Hope Remains

By: Sandy Churchill

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Amid political conventions and daily scandals circling the upcoming presidential election, it seems tough to find good news and maintain optimism. “He said/she said” accusations, press bias, cynicism, and lack of character fill the airwaves and conversations seem dotted with dejected spirits and disbelief on the state of our country and its future leadership. It is in this climate that I recently heard wisdom from a five-year-old child.

The scene was a week-long Vacation Bible School—where music, faith, crafts, games, and inspiration filled five mornings with fun, friendship, and daily lessons on character, prayer, and God’s love. My daughter and I volunteered to run the pre-school area of the Bible camp while my 11 year-old son attended camp with the elementary school students.

The weather was 90 degrees + every single day and most of the church space is not air-conditioned. Cool breaks outside in the shade and popsicle time took the edge off the heat, but our quest was non-stop caring, teaching, and guiding the little ones each morning. While early-to-bed, early-to-rise should have been the daily prescription for energy this week, I confess I stayed up too late following the conventions and letting my blood pressure rise in the face of gloomy political scandals and lies, lies, lies. My faith in human nature—like many in our country—is uncharacteristically shaken and my usual optimistic spirit is sadly negative and brooding.

So it is in this climate that a sweet, bright-eyed kindergartener cheered me with his morning announcement that “Jesus gives us hope!” Though he was repeating the daily lesson from the prior Bible camp day, his words stirred in me a quiver of –dare I say it—hope. For me, this faith in God is a key reminder that human frailties are not front and center. I need not worry constantly about ISIS, crime, a crippled economy, tight finances, dishonest government, duplicitous leadership, and so on and so on. I have faith. I can pray.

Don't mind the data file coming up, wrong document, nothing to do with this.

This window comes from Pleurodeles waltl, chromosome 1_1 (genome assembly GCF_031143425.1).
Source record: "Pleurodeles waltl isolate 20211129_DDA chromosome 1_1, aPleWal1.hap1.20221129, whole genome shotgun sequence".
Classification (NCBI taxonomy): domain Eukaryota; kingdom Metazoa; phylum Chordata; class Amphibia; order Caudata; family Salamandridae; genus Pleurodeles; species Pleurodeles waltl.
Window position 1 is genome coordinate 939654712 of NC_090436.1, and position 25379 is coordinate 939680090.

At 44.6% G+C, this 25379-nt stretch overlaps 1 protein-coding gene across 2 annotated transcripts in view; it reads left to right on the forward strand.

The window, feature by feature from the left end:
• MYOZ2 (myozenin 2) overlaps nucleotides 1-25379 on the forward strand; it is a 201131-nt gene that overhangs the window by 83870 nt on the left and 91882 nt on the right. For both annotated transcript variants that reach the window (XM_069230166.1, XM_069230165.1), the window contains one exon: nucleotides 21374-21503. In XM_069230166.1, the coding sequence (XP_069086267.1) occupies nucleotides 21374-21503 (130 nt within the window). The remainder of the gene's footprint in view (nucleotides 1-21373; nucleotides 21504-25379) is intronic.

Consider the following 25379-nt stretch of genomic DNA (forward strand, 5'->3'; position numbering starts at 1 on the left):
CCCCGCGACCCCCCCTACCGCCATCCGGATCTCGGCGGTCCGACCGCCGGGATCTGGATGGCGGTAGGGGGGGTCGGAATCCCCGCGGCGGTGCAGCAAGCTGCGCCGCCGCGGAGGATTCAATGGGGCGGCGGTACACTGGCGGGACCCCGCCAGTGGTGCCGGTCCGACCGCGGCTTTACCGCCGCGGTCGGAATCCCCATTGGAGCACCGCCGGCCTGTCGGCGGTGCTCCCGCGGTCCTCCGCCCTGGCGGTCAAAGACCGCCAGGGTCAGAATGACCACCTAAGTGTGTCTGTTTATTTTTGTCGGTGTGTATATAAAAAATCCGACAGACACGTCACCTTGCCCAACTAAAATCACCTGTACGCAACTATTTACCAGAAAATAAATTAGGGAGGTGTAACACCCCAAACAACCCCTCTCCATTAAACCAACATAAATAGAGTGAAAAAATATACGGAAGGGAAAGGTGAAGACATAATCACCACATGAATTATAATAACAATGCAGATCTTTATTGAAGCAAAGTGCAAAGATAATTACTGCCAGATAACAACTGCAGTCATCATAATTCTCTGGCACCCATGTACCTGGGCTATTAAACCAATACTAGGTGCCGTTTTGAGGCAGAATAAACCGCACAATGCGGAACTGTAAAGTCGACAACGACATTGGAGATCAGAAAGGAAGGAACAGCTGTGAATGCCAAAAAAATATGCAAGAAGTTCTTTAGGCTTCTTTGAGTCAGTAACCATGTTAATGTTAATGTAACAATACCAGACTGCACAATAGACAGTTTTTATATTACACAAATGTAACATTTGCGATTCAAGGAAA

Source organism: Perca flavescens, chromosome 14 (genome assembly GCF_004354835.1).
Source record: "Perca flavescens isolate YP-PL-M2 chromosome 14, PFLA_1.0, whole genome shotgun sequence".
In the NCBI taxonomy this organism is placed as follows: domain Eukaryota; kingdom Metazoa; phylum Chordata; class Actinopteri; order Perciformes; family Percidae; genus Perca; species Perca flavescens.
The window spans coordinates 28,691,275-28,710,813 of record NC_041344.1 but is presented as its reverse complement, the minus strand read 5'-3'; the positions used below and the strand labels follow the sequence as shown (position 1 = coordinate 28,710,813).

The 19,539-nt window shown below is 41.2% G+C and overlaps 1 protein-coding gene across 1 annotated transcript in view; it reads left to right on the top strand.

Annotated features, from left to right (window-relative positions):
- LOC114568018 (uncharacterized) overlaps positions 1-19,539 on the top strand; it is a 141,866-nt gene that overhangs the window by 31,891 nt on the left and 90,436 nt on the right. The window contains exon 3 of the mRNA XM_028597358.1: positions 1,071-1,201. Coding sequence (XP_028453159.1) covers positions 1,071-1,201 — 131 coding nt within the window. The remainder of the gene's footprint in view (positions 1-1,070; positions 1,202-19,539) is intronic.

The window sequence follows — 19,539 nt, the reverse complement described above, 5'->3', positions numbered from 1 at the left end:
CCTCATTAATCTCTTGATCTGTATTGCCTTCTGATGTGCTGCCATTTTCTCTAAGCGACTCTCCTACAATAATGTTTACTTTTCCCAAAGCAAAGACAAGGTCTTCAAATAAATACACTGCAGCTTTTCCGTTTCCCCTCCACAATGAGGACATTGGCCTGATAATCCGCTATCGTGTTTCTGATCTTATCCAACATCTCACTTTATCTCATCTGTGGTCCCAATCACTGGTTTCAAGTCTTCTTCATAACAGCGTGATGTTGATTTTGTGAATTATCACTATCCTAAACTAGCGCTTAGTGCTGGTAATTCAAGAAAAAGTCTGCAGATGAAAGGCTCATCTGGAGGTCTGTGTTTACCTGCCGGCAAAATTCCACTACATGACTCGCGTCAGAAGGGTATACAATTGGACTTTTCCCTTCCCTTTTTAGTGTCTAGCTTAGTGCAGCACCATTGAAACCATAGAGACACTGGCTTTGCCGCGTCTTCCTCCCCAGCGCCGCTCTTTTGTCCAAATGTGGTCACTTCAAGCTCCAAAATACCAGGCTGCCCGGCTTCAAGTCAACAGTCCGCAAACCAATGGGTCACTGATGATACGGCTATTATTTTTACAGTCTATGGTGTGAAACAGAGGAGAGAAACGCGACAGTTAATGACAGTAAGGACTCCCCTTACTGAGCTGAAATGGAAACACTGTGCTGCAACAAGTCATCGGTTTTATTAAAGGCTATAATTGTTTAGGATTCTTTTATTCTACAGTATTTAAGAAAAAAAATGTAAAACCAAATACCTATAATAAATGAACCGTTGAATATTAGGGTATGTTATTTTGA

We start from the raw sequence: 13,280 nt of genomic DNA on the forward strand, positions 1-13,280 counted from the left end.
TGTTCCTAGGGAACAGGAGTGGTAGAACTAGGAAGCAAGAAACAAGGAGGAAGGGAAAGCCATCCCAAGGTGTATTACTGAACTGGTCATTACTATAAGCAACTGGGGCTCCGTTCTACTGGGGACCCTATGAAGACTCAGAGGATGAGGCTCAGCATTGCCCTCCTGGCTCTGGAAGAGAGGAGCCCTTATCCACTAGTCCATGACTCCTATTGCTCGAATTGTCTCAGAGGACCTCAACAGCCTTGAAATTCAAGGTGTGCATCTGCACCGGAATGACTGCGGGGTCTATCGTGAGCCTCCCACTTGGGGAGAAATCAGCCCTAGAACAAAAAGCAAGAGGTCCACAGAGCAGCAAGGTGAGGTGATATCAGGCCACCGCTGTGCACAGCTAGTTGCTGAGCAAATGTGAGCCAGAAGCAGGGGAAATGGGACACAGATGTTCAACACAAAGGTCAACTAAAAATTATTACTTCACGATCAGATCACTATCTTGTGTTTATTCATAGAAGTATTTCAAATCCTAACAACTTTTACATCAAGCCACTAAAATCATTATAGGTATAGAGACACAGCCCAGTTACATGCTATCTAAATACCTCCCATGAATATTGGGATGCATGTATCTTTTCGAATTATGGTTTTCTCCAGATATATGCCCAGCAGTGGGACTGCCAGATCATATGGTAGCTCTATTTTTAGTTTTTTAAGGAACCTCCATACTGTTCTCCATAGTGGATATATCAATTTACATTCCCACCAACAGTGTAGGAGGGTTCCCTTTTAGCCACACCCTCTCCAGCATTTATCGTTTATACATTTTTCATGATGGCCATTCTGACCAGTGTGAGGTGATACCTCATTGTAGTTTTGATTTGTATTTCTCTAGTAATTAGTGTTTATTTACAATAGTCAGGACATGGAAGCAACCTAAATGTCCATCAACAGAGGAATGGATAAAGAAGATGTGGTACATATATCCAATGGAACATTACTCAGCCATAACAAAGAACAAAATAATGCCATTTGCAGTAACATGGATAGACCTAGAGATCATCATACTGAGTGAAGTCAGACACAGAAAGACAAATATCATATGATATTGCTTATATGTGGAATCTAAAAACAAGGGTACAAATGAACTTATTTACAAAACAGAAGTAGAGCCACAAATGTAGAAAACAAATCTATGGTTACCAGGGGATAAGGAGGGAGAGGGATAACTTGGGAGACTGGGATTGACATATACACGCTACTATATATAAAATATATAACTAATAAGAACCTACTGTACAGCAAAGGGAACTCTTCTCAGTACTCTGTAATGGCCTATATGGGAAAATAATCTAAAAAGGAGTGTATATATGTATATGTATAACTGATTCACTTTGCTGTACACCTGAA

Children have a way of simplifying things and trusting in the bigger picture. Sometimes, we adults over-complicate things. I can still have hope. I have faith. I can commit my time, energy, love, attention, and spirit to family, friends, working hard, volunteering, and making a daily difference one kind word, one kind act at a time.

So thank you five-year-old Benjamin. You restored my faith in the future. Jesus, indeed, gives us hope.

 

 

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Easy Olympics Craft

By: Kathy Trainor

The Olympics are very popular in my house. We watch the opening night every year, summer and winter. This year, my niece will join me. It is easy for the boys to do crafts since they are older, but for a 2-year-old, it is hard.Screen Shot 2016-06-14 at 6.34.49 PM

We did a simple craft she can use in her hair. 

Supplies

Hair Tie

Yarn cut into 3-4 inch strands

Instructions

Take the first piece of yarn and tie onto the hair tie.  Make a double knot

Repeat with multiple pieces of yarn.

As you progress, keep the tied yarn together as pieces can get in the way.

When you think you have enough pieces, it is ready to wear!

Posted in arts & crafts, fuggs and foach, Kathy Trainor, Olympics | Tagged , , , , , , , , | Leave a comment

Calling ALL Women with Children

June Cleaver.jpgWe’re still looking for more ladies to join our Signature Moms blog team!

You don’t need to be June Cleaver to write for the Signature Moms blog! (But if you are, enter the contest because we want all sorts of ladies for the blog.)

You don’t have to be a “traditional mom” to join our team. We are also looking for sisters, aunts, grandmothers, stepmoms, foster and adoptive moms, or any other woman who is the primary caretaker for a child.

Are you a mom with grown children? How has your parenting perspective changed?

Are you pregnant with your first child? Share the journey with us!

Grandmothers, what is it like to see your children with children? How has your parenting style changed from when you were raising your kids?

Are you a sister or aunt that has had to step in and take care of a child?

To enter the contest, visit Signature Healthcare’s Facebook page at Facebook.com/MySignatureCare and become a fan by clicking the Like button. Upload a video or post a short essay on why you’d be a great blogger. If your post is persuasive – whether it’s funny, touching or engaging, you could be one of five area women selected for a $300 prize and the opportunity to become a Signature Moms blogger!